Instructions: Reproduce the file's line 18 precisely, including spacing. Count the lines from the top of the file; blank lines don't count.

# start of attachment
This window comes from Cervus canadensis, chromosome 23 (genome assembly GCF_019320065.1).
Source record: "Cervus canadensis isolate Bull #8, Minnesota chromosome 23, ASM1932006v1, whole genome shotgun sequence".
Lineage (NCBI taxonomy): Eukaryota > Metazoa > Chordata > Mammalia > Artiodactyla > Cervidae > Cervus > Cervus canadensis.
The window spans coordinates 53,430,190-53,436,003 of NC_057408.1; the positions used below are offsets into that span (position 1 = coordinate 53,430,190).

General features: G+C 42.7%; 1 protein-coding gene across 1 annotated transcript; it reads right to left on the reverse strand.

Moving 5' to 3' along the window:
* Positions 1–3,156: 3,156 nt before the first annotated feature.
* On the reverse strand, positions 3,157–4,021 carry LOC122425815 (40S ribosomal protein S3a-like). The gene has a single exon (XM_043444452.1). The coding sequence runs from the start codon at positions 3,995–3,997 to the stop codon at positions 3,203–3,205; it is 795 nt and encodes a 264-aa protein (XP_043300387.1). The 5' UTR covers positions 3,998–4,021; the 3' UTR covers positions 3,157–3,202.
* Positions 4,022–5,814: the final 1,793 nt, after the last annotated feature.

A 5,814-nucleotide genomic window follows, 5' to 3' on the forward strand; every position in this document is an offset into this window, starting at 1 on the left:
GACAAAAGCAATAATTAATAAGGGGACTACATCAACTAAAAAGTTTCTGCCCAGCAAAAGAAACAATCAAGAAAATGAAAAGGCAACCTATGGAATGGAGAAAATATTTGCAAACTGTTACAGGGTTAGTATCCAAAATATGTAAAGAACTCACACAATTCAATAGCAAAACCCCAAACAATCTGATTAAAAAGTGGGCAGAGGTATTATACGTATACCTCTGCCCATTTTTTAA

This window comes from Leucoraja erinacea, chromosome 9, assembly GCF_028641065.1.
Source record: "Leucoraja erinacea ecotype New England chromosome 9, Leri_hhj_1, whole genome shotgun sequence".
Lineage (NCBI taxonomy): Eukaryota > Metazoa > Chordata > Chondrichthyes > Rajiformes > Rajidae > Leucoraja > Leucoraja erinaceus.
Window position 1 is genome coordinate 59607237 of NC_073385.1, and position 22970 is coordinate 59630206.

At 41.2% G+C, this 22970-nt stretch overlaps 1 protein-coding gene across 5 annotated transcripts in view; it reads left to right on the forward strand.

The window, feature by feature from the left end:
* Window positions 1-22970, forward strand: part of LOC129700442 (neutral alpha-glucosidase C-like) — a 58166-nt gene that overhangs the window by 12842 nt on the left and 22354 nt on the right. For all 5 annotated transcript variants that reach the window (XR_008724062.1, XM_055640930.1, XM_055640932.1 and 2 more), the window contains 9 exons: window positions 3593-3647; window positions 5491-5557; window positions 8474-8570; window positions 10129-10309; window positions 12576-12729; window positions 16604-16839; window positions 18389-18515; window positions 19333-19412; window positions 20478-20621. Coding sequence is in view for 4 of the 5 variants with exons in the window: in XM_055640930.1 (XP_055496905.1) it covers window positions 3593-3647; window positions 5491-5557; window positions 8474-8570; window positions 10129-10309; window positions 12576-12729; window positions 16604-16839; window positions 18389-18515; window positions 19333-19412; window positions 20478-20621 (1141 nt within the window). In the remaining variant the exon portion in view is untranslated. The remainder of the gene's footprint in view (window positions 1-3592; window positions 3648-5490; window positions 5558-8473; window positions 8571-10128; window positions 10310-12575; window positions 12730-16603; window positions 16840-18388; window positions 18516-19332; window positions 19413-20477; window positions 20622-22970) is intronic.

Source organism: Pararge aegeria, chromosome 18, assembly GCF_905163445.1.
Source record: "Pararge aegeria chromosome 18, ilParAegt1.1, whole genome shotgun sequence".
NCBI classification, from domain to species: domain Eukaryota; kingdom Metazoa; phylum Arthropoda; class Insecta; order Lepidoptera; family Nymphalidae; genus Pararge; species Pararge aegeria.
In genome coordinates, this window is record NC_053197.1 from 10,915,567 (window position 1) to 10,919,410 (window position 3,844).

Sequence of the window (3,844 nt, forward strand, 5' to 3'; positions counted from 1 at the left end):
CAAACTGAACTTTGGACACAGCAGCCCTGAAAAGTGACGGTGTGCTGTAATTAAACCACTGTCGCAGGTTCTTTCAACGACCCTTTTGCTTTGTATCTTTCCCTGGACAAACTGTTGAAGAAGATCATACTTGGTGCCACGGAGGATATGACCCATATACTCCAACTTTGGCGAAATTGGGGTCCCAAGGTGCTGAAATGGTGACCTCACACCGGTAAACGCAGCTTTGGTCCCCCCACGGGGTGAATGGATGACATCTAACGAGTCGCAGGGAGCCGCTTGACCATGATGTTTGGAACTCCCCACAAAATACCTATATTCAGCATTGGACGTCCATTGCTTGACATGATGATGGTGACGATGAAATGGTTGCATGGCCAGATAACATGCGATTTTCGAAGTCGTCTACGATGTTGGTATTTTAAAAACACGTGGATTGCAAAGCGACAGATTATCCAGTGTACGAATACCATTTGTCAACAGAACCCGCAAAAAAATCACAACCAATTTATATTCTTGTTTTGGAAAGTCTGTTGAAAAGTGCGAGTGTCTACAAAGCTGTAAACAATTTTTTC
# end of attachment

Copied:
* Window positions 1-22970, forward strand: part of LOC129700442 (neutral alpha-glucosidase C-like) — a 58166-nt gene that overhangs the window by 12842 nt on the left and 22354 nt on the right. For all 5 annotated transcript variants that reach the window (XR_008724062.1, XM_055640930.1, XM_055640932.1 and 2 more), the window contains 9 exons: window positions 3593-3647; window positions 5491-5557; window positions 8474-8570; window positions 10129-10309; window positions 12576-12729; window positions 16604-16839; window positions 18389-18515; window positions 19333-19412; window positions 20478-20621. Coding sequence is in view for 4 of the 5 variants with exons in the window: in XM_055640930.1 (XP_055496905.1) it covers window positions 3593-3647; window positions 5491-5557; window positions 8474-8570; window positions 10129-10309; window positions 12576-12729; window positions 16604-16839; window positions 18389-18515; window positions 19333-19412; window positions 20478-20621 (1141 nt within the window). In the remaining variant the exon portion in view is untranslated. The remainder of the gene's footprint in view (window positions 1-3592; window positions 3648-5490; window positions 5558-8473; window positions 8571-10128; window positions 10310-12575; window positions 12730-16603; window positions 16840-18388; window positions 18516-19332; window positions 19413-20477; window positions 20622-22970) is intronic.